Unlicensed wireless: More uses on the way

The use of unlicensed radio spectrum in the U.S. is about to expand from Wi-Fi devices running wireless home networks to mass-market services, including a broadband alternative to cable and DSL and an alternative to cellular phones, according to a group of wireless experts at a discussion of unlicensed wireless technologies at the U.S. Department of Commerce Tuesday.

Internet service providers are already using unlicensed radio spectrum to offer broadband access to customers in rural areas, including parts of Iowa, Illinois and other states, and some panelists at the Department of Commerce forum predicted that mobile phones would soon have 802.11 chips to allow voice communications over unlicensed radio spectrum.

But the forum, which focussed on the potential of unlicensed spectrum, as opposed to licensed spectrum owned by cellular service providers and other companies, had its dissenters. Cellular providers said U.S. regulators shouldn't rush too quickly into opening up large chunks of the radio spectrum to unlicensed uses. Technologies using unlicensed spectrum have many limitations, other critics said.

A Spectrum Policy Task Force report, released by the U.S. Federal Communications Commission in November, calls for the FCC to move away from a "command-and-control" model of managing spectrum rights, in which spectrum uses are limited based on regulatory decisions, to a combination of an unlicensed "commons" model and a licensed "exclusive-use" model, in which licensees have exclusive and transferable flexible use rights. The report is available at http://www.fcc.gov/sptf/.

On Thursday, the FCC will consider making additional spectrum in the 5 gigahertz band available for unlicensed wireless uses.

Brian Fontes, vice president of government relations at cellular provider Cingular Wireless LLC, jokingly called the lure of large chunks of unlicensed spectrum "eye candy" or "crack cocaine" for regulators at the FCC.

"You are losing the focus on creating the proper balance between the allocated and licensed versus the unlicensed (spectrum)," Fontes said. "You're talking hundreds of megahertz, and maybe thousands of megahertz of spectrum for unlicensed use. Where is the comparable amount of spectrum available for commercial uses?"

Fontes compared business models based on unlicensed spectrum to overhyped dot-coms, with some ideas that will succeed but the "vast majority" of which will fail. "How does all of this fit into the business model?" he asked. "All of these (services) have to be in the context of a business."

But Ed Thomas, chief of the FCC Office of Engineering and Technology, questioned whether changes in the FCC's direction would improve the process. "At the end of the day, the question is, Is it working?" he said of spectrum policy. "It ain't broke ... and there's no fact that says changing the rules for a model that's presently working will result in a better model."

Others at the forum trumpeted unlicensed spectrum as a way for new services to come to market quickly. Neil Mulholland, chief executive officer of Prairie iNet LLC, said his company is already using unlicensed wireless spectrum to provide broadband access to 120 communities in rural Iowa and Illinois.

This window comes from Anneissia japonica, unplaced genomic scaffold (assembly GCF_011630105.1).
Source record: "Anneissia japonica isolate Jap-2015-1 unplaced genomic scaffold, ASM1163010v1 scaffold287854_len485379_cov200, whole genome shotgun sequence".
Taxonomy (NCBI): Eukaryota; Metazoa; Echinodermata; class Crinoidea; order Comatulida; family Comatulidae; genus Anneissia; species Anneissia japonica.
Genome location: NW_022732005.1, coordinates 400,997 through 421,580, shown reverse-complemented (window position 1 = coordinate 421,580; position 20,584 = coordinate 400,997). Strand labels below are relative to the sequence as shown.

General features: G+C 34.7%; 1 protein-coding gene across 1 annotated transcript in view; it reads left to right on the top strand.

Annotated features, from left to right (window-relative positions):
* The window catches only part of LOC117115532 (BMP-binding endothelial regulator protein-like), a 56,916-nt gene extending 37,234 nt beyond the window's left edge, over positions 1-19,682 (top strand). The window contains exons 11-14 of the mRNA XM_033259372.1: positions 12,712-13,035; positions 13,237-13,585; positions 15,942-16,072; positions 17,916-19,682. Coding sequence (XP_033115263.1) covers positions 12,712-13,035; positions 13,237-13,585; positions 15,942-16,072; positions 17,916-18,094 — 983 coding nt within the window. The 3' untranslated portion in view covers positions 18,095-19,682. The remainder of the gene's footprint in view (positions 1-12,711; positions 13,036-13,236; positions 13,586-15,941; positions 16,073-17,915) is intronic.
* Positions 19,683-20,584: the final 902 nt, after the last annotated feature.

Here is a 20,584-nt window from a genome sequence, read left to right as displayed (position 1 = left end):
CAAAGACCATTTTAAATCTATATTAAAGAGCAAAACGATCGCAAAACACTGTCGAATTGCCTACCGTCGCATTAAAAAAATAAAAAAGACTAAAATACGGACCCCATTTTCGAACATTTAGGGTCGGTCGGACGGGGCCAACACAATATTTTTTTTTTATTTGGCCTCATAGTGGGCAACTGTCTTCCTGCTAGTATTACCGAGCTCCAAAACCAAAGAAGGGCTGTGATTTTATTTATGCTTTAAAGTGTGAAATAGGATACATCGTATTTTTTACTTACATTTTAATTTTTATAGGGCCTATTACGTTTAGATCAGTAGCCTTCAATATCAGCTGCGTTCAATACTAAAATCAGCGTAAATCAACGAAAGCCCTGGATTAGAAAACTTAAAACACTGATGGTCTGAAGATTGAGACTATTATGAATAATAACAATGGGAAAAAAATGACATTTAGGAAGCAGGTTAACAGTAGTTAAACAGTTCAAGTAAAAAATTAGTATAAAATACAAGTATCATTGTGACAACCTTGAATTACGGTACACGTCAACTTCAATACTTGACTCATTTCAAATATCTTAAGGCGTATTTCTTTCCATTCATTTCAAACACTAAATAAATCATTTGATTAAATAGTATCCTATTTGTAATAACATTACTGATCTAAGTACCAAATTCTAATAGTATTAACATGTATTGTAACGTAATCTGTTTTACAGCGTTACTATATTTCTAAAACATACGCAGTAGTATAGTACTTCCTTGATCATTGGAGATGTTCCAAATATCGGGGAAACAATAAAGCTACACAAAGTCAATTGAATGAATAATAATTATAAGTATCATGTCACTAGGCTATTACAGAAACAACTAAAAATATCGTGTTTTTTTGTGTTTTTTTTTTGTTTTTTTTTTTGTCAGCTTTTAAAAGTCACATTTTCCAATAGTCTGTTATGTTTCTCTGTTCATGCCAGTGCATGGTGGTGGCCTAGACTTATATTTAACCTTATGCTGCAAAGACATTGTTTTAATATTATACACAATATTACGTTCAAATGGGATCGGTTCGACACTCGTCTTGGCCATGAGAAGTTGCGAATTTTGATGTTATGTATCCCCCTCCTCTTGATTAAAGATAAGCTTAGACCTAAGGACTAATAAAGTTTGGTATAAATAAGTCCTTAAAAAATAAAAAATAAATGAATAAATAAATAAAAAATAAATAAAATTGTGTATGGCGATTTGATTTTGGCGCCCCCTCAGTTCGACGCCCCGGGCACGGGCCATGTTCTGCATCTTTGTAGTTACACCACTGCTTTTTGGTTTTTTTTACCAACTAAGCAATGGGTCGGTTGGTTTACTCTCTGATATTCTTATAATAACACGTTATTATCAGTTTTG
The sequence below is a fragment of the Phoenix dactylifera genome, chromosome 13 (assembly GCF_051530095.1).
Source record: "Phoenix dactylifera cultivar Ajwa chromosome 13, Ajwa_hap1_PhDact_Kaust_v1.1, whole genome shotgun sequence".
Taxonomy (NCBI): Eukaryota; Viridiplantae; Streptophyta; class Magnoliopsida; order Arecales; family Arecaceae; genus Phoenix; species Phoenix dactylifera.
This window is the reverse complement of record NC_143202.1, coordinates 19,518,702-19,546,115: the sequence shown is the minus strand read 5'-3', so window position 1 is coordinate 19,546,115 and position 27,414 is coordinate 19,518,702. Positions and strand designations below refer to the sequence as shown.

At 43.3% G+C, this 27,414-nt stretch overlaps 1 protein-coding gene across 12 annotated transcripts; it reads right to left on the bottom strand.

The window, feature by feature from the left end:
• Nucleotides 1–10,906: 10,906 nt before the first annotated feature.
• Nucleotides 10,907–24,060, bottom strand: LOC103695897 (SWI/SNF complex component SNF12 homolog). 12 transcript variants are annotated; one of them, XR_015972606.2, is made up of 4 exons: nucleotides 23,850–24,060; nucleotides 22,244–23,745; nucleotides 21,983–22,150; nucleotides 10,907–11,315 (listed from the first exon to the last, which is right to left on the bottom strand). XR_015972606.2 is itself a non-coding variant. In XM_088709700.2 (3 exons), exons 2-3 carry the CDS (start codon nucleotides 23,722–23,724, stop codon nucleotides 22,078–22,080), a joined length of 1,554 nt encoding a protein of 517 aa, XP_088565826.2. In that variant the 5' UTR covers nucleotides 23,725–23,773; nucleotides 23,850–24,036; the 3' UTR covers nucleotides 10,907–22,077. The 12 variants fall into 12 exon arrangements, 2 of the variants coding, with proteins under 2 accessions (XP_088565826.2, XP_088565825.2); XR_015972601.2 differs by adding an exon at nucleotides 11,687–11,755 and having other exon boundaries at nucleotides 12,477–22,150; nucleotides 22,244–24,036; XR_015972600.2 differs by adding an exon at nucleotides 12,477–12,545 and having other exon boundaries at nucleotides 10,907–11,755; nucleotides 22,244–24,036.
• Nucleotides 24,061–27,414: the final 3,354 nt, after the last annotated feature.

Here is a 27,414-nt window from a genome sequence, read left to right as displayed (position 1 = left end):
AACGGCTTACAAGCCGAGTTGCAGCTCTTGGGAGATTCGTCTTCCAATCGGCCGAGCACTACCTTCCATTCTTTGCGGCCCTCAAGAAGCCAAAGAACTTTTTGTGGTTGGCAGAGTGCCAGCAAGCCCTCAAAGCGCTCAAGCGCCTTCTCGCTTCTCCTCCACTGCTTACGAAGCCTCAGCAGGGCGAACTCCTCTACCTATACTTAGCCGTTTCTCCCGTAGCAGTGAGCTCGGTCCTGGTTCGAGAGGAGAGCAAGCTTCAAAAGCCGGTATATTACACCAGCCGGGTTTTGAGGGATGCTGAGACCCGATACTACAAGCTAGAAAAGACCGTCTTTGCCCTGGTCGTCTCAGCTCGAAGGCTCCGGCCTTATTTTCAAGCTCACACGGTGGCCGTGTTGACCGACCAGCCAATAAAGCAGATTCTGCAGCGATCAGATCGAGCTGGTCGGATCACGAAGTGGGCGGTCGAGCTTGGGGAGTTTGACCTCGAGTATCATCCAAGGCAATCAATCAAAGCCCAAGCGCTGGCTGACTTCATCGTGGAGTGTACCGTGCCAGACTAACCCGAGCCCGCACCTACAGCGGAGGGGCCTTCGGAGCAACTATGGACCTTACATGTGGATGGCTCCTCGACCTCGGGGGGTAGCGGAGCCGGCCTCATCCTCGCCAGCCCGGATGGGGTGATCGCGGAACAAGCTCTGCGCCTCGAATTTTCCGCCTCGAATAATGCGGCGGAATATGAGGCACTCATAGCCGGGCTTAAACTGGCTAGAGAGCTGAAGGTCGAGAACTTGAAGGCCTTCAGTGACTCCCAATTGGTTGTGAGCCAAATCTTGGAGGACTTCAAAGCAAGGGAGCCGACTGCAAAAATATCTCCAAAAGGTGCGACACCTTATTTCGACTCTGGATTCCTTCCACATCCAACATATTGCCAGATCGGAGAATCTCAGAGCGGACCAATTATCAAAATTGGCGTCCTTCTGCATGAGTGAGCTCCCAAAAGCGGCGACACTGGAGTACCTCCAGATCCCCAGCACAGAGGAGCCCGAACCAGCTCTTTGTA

But Theodore Schell, a general partner in Apax Partners Inc. and chairman of Wi-Fi access provider Cometa Networks Inc., said he was "skeptical to the extreme" that Wi-Fi would work as a broadband solution serving large geographical areas other than in rural parts. The cost of scaling such systems, plus problems with loss of service in wooded or hilly areas, make Wi-Fi best used over limited ranges, he said.

Others had even more ambitious goals for Wi-Fi. Thomas Lee, managing director of wireless services for J.P. Morgan Chase & Co., predicted that Wi-Fi powered phones would become popular within a couple of years, especially with young consumers used to getting low-cost music on the Internet. "This is an opportunity for a consumer to pay virtually nothing," he said of phone service provided through Wi-Fi receivers.

Others were skeptical of widespread Wi-Fi phone use, questioning if users would be willing to hunt for wireless hotspots to get phone connections outside their homes. Voice quality issues may also hold back voice-over-IP over wireless networks, said Mark Whitton, chief technology officer of wireless networks at Nortel Networks Corp. "As a primary method for voice communications, I think it's a difficult sell," he said.

Lee predicted the main benefit of unlicensed wireless services would be to drive down the cost of competing services such as DSL or cable broadband Internet access.

Asked what the FCC and Department of Commerce's National Telecommunications and Information Administration can do to make life easier for wireless providers, most at the day-long forum asked for certainty from regulators.

Kevin Werbach, founder of the Supernova Group LLC, which organizes conferences on decentralized technologies, called on the FCC to set up minimal regulations, then get out of the way and let the market and technologies hash out how to play fairly with each other over the wireless spectrum.

"If the rules are too strict, if the rules are too much about the way spectrum is used, they increase inefficiency," he said. "If the rules are too minimal, we don't have some baseline that protects against issues of interference. ... As long as we have a minimal set of rules that does that, let people come up with solutions to our problems."

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